EU foreign ministers approved adding the military wing of the Lebanese Shiite militant group Hezbollah to the EU terror list on Monday. The EU's 28 foreign ministers reached the unanimous decision to blacklist the Iranian-backed group, which will mean imposing sanctions that likely include travel restrictions and asset freezes on people and organizations associated with the group. Some EU member states have been hesitant to blacklist Hezbollah saying the move could fuel instability in Lebanon, where the political arm of the group dominated the last cabinet, which resigned in March. Additionally, they argued it would be difficult to distinguish between the military and political wings of Hezbollah when imposing sanctions. However, Britain led a campaign over recent months to sway opponents, and the increased involvement of Hezbollah in the Syrian conflict in addition to evidence it was involved in a 2012 bus bombing in Bulgaria that killed five Israeli tourists and a bus driver convinced opponents to approve the measure. Dutch Foreign Minister Frans Timmermans said, "It is good that the EU has decided to call Hezbollah what it is: a terrorist organization."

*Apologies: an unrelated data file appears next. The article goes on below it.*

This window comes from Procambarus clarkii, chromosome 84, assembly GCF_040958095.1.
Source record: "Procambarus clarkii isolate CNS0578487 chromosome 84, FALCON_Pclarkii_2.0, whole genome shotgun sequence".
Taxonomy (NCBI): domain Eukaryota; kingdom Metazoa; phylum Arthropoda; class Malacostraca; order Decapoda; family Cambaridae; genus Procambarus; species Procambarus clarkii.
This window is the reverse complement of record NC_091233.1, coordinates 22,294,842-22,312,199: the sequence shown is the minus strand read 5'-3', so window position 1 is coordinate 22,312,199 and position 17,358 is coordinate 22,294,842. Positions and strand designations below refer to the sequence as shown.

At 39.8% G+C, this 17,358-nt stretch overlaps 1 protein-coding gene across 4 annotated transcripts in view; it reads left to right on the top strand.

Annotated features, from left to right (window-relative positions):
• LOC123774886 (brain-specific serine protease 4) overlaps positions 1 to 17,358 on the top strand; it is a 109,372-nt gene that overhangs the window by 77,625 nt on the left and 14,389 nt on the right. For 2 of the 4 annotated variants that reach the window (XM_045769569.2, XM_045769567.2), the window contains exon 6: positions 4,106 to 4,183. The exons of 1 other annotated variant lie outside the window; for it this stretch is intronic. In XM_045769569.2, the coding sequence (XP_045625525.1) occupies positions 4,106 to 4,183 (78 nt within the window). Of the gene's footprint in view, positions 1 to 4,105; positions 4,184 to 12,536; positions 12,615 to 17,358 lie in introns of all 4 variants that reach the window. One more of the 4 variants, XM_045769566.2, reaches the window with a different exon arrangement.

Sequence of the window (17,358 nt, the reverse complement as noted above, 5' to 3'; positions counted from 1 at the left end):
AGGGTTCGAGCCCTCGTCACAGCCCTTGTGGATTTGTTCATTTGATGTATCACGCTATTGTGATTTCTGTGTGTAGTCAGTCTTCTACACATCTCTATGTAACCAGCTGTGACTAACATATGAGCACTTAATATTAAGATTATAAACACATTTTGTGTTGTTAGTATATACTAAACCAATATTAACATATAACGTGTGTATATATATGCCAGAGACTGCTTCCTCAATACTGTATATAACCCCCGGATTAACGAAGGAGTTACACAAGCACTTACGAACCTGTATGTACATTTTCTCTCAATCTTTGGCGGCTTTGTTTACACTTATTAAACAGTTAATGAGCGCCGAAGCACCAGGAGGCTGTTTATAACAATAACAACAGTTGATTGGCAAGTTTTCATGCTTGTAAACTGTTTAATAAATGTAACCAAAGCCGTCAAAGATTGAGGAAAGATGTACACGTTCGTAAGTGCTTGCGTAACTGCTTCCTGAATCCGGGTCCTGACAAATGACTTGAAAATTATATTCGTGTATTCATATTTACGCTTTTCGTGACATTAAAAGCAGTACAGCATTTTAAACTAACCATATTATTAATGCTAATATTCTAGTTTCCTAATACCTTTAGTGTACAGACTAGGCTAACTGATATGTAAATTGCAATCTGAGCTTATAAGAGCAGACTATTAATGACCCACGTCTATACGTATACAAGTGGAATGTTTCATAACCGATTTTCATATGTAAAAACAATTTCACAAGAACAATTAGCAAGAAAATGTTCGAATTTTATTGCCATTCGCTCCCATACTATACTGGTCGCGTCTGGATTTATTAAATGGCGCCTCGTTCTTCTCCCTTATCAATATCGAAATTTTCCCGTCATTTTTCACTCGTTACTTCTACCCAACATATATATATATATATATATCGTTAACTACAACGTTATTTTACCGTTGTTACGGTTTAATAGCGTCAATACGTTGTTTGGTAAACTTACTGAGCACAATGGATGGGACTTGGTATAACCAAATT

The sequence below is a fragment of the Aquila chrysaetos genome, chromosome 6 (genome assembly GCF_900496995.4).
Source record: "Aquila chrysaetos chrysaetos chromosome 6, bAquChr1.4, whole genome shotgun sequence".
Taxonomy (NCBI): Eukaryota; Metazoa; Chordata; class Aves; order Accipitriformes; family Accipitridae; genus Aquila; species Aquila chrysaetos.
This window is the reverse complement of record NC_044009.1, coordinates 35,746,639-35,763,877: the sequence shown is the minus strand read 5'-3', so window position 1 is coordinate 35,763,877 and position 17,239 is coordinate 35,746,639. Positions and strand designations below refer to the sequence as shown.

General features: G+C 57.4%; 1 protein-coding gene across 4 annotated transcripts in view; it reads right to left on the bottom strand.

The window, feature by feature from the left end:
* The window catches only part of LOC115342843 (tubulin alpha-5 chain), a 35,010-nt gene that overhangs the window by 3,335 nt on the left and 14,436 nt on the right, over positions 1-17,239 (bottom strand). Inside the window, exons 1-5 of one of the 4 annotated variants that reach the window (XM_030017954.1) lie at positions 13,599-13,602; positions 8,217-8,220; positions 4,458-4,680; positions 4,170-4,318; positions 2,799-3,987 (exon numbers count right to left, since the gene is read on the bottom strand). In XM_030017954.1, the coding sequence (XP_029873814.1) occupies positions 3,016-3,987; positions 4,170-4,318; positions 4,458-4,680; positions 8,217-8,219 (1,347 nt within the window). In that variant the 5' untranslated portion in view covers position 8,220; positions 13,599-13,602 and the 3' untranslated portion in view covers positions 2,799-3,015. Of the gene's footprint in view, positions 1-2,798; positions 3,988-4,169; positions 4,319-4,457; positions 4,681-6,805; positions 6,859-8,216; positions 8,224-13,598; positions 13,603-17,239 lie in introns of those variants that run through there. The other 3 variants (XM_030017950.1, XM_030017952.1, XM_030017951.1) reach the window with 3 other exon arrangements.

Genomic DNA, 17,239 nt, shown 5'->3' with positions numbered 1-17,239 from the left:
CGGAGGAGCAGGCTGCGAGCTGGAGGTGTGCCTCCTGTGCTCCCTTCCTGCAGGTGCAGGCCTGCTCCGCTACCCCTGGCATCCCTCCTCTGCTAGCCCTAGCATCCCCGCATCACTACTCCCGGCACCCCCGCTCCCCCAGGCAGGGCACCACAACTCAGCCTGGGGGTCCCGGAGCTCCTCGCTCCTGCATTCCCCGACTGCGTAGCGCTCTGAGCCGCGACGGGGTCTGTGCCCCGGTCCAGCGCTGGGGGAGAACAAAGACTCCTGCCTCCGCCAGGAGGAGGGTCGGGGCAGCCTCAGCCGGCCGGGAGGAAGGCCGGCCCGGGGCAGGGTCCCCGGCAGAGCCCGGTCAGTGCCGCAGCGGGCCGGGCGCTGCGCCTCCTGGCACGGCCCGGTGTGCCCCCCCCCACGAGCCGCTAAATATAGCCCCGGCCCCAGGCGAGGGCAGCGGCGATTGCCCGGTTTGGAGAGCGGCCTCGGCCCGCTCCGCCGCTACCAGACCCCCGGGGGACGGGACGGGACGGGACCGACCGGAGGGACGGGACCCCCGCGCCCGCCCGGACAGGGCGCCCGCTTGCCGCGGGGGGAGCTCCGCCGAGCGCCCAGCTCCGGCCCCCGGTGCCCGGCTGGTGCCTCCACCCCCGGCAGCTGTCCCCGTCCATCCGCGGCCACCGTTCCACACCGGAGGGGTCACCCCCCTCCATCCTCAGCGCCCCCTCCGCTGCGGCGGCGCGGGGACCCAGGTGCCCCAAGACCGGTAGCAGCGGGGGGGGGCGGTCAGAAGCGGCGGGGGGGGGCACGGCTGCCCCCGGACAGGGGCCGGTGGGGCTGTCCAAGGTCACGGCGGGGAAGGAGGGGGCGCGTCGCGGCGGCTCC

Violence escalated across Syria on Sunday with several pro-government attacks and fighting between Kurdish and Islamist opposition forces in one of the deadliest days in the over two-year conflict. Syrian forces reportedly killed dozens of rebels in fighting in the town of Adra, northeast of Damascus. According to Syria's state news agency SANA, the government forces killed "a large number" of Jabat al-Nusra militants. The British-based Syrian Observatory for Human Rights (SOHR) reported 49 opposition fighters were killed in the attack. Additionally, the pro-opposition activist group reported 17 rebels were killed in clashes in the Damascus neighborhoods of Qaboun and Jobar, as well as nine others killed in fighting in the suburbs of Daraya, Harasata, and Douma. The SOHR also accused pro-government forces of killing a family of 13 people in Bayda, with some reports saying they were corralled in one room and shot, and others saying they were burned alive when the house was set on fire. Meanwhile, infighting among opposition groups continued, as Kurdish militias battled with Islamist groups along the northern border with Turkey. Kurdish fighters surrounded a leader of an al Qaeda linked group near Tel Abyad. To ensure the safety of the commander, Islamist militants kidnapped 300 Kurdish civilians. The parties reached a deal, and the civilians and the commander were released. Clashes between Kurds, rebel fighters, and Islamist militants also continued near Ras al-Ain in Hasaka Province.